Hello to the group,
There has been a recent thread on CA and I thought some of you may like
a bit of background information on CA and it properties.
Cyanoacrylates, A Brief Overview:
Monofunctional 2-cyanoacrylates were first patented in 1949, but the
first viable production process did not evolve until 1954. In the early
1950's, scientists at Eastman Kodak were working on thermal
polymerization and discovered the rapid room-temperature cure and
excellent adhesion properties of 2-cyanoacrylates, quite by accident.
While working on a freshly prepared monomer, the scientists discovered
that the glass prisms of the refractometer has become tightly bonded.
Extensive work thereafter, found that many different types of substrates
bonded in the same manner. Subsequently in 1958, Eastman 910 debued, the
first in a large family of 2-cyanoacrylate ester adhesives.
2-cyanoacrylates polymers spontaneously form (via an anionic/radical
mechanisms) when their liquid precursors, or monomers are placed between
two closely fitting surfaces. The great utility of these adhesives
arises from the electron-withdrawing character of the groups adjacent to
the polymerizable double bond.
The high reactivity (cure rate) and their polar nature, enables the
polymers to adhere quite tenaciously to a wide variety of substrates.
Low humidity and/or acidic groups on the substrate surface will slow or
inhibit the cure reaction. To extend the usable shelf life, free-radical
stabilizers such as quinones or hindered phenols are used.
Methyl, Ethyl, Butyl, Allyl and Methoxyethyl esters are available with
various setting characteristics and rheological properties. However, the
Methyl and Ethyl esters dominate the commercial industrial market. The
vinyl structure of 2-cyanoacrylates makes them prone to spontaneous
polymerization. The chain propagation can be initiated by ionic or
The rate of polymerization depends on temperature, humidity, light and
the presence of accelerators, like peroxides or bases. In addition to
polymerization, 2-cyanoacrylates undergo reactions typical of vinyl
compounds, such as addition.
2-cyanoacrylates can be manufactured by many different methods. The base
monomers are too thin for convenient use, so thickeners, stabilizers or
property-modifying additives may be added. The viscosity's are available
from wicking grades (water thin) to thixotropic gels that range from
20,000 to 50,000 mPa*s for large gaps.
The acrid odour of 2-cyanoacrylates, can be effectively mitigated by the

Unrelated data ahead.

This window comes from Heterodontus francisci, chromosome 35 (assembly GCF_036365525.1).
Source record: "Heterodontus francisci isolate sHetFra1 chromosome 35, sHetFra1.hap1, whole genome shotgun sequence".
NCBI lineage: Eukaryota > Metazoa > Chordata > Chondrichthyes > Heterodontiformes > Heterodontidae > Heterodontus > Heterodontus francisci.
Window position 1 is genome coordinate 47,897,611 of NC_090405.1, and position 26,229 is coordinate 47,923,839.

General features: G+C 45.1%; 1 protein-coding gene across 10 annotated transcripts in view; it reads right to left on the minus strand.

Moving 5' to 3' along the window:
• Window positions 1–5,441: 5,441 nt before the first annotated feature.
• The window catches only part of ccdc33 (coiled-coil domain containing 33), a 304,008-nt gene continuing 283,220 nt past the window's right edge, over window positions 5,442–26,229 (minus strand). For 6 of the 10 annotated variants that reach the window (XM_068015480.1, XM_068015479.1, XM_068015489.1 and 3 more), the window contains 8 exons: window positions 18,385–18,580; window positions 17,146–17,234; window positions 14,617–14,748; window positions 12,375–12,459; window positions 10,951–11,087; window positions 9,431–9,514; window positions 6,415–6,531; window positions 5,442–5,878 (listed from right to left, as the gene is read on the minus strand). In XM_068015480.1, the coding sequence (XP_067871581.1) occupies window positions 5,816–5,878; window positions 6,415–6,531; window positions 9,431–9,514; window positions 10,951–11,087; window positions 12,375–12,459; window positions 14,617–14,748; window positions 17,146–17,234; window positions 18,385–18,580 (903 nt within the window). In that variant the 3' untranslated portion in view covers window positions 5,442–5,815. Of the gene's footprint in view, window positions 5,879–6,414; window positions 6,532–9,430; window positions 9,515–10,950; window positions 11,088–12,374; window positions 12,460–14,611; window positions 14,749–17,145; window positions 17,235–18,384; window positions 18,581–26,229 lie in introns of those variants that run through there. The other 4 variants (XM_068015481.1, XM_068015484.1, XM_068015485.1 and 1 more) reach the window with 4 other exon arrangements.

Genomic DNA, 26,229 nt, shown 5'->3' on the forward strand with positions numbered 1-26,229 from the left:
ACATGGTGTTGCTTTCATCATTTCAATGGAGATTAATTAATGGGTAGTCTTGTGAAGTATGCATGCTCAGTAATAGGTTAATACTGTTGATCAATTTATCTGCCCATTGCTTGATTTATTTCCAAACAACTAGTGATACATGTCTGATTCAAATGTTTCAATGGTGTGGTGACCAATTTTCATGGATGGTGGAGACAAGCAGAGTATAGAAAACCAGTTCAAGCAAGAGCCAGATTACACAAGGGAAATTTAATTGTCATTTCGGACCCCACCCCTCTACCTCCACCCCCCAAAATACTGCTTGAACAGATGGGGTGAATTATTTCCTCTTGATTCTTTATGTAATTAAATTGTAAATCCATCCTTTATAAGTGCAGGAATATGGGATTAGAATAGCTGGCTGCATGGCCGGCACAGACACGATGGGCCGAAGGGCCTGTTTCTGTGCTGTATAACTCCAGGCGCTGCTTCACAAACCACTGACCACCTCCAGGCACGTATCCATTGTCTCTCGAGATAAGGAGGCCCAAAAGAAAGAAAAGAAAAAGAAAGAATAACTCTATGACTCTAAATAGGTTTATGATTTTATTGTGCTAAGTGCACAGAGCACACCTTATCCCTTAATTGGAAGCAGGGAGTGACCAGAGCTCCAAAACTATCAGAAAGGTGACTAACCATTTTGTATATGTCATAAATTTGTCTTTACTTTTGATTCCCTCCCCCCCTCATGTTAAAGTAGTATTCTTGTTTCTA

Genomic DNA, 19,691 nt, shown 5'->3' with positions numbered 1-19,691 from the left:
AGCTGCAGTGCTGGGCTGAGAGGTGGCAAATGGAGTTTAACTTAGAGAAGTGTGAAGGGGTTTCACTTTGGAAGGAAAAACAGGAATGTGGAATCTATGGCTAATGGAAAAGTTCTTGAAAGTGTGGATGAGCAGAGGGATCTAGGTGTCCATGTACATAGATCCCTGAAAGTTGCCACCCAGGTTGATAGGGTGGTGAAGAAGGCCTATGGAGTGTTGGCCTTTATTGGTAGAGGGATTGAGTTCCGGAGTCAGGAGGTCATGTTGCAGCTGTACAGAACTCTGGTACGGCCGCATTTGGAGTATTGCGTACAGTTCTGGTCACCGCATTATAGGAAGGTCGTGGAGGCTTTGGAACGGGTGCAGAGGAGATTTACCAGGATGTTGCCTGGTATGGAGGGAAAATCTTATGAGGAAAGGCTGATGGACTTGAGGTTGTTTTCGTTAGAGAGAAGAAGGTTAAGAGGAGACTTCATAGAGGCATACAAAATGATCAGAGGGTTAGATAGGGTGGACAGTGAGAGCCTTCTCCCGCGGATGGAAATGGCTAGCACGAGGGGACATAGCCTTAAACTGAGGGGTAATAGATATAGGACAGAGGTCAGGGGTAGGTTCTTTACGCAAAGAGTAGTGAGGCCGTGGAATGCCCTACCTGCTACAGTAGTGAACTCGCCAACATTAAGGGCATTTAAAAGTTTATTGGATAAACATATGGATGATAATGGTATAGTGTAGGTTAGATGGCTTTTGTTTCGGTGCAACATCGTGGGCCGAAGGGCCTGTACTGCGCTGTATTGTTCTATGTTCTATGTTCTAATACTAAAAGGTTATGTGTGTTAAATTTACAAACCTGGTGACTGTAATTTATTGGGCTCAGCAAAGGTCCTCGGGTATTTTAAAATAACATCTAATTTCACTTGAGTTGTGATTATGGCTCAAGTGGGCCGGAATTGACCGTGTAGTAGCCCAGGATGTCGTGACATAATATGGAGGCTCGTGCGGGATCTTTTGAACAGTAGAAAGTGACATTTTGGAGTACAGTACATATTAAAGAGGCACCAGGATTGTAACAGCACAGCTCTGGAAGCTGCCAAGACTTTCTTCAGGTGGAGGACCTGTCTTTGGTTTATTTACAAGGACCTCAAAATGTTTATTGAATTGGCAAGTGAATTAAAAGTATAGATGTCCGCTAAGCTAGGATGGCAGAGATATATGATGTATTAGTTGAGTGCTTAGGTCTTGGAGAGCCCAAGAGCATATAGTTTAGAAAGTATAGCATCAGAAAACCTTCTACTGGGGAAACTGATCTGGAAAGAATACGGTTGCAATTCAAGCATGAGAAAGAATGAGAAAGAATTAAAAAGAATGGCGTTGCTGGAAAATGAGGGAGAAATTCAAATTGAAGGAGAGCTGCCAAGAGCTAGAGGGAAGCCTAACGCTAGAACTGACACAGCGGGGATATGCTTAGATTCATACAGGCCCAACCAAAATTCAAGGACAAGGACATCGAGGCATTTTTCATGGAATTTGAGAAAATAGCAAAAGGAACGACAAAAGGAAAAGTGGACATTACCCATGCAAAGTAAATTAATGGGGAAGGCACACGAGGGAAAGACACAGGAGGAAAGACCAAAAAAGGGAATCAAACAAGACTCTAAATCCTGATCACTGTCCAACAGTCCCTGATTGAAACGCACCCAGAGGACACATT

substitution of an alkoxyalkyl ester side chain, for the normal alkyl
group. Products so modified, are practically odour free, but are
slightly less effective as adhesives.
The basic method to manufacture 2-cyanoacrylate esters involves
preparation via the Knoevenagel condensation reaction (the corresponding
alkyl cyanoacetate reacts with formaldehyde in the presence of a basic
catalyst, to form a low molecular weight polymer). The resulting polymer
slurry is acidified and the water is removed.
The polymer is then cracked and redistilled at high temperatures onto a
suitable stabilizer combination to prevent repolymerization. Protonic or
Lewis acids are typically used in combination with small amounts of a
Although the methods and processes have continually changed and evolved
over the years, this is the standard method to manufacture these esters.
One recent and significant advancement in the manufacturing process is a
continuous process where the condensation is carried out in an extruder.
By-products are then removed in a degassing zone and the molten polymer
(mixed with stabilizers), is cracked to yield a raw monomer.
Recent advances have lead to flexible 2-cyanoacrylate formulas, which
remain somewhat flexible when cured. These types of esters are
particularly useful to turners when bonding dissimilar materials like
stone/metal and wood. The dissimilar expansion and contraction rates of
these materials, can cause subsequent failure of the bond when using
traditional cyanoacrylates that feature non-flexible, or brittle bonds.
If you would like to learn more about CA's, look for my extensive
article on 2-cyanoacrylate adhesives, which will be published in
"Woodturning" magazine early next year. Happy holidays and best wishes
for a safe and prosperous new year!
Letting the chips fly...
Steven D. Russell
Eurowood Werks Woodturning Studio
The Woodlands, Texas
Website coming soon!